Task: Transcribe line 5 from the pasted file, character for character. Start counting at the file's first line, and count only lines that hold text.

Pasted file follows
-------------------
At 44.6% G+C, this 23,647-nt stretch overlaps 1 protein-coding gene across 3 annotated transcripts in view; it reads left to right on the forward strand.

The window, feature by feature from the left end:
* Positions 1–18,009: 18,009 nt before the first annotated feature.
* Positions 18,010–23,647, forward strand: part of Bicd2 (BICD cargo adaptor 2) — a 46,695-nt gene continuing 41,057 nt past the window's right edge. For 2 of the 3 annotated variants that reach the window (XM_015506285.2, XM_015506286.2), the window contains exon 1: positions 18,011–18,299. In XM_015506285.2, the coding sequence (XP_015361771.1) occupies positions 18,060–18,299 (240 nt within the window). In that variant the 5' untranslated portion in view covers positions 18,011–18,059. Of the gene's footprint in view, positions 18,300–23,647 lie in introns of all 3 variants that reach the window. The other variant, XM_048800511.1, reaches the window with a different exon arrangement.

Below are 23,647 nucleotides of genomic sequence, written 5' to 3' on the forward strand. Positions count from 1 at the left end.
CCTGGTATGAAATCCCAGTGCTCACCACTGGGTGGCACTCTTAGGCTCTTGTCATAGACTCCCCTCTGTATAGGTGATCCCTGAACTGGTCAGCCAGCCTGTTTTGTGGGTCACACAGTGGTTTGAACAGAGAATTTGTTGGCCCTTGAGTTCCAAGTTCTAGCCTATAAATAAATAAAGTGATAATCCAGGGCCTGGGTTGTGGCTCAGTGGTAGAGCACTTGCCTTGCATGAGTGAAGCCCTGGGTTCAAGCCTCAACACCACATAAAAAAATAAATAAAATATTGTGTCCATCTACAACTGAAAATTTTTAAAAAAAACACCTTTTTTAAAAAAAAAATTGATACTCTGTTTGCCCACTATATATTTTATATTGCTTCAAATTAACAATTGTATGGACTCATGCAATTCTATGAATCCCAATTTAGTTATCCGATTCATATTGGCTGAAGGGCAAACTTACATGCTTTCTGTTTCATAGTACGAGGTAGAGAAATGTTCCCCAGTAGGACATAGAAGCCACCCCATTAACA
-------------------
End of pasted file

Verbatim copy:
Below are 23,647 nucleotides of genomic sequence, written 5' to 3' on the forward strand. Positions count from 1 at the left end.